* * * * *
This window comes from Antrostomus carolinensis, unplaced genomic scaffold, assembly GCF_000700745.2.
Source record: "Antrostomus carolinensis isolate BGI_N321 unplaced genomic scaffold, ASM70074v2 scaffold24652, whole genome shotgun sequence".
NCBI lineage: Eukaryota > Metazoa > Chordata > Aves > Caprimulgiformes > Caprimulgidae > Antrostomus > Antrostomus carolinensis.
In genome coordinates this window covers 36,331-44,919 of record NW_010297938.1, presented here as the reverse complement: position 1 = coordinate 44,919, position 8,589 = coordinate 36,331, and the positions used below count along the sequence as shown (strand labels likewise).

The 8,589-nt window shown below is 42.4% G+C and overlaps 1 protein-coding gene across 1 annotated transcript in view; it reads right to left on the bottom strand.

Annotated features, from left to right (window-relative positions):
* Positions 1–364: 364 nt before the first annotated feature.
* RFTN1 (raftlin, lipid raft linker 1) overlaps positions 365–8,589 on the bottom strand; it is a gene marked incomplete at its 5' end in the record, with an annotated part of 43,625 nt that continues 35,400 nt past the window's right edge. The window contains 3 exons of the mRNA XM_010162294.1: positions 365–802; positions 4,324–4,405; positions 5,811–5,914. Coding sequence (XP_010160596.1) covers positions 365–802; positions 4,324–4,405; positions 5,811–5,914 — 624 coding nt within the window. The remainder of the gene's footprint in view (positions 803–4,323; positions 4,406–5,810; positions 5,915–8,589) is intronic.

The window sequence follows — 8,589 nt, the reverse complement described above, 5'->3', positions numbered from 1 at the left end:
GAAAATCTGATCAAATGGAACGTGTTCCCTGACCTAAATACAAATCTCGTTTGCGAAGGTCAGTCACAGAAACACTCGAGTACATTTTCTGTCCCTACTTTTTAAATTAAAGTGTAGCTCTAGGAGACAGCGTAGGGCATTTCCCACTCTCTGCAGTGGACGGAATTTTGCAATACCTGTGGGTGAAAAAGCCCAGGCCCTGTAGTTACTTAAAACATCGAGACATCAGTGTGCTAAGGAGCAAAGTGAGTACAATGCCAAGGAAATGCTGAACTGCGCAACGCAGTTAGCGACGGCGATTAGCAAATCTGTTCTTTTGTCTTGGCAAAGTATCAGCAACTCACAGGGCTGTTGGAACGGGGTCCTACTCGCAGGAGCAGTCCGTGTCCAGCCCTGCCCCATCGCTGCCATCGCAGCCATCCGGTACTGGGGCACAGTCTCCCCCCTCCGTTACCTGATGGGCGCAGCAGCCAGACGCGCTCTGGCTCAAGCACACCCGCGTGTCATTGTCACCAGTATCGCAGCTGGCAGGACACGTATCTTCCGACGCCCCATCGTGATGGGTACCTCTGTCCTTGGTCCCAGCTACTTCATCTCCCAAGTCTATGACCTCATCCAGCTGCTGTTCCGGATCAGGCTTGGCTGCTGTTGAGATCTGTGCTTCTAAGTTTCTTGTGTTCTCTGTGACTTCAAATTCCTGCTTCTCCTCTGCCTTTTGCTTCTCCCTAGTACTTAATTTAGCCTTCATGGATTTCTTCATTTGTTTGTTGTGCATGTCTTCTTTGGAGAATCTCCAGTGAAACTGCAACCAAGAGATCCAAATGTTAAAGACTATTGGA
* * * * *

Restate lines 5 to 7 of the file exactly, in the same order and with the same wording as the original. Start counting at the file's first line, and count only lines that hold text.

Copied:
The 8,589-nt window shown below is 42.4% G+C and overlaps 1 protein-coding gene across 1 annotated transcript in view; it reads right to left on the bottom strand.

Annotated features, from left to right (window-relative positions):
* Positions 1–364: 364 nt before the first annotated feature.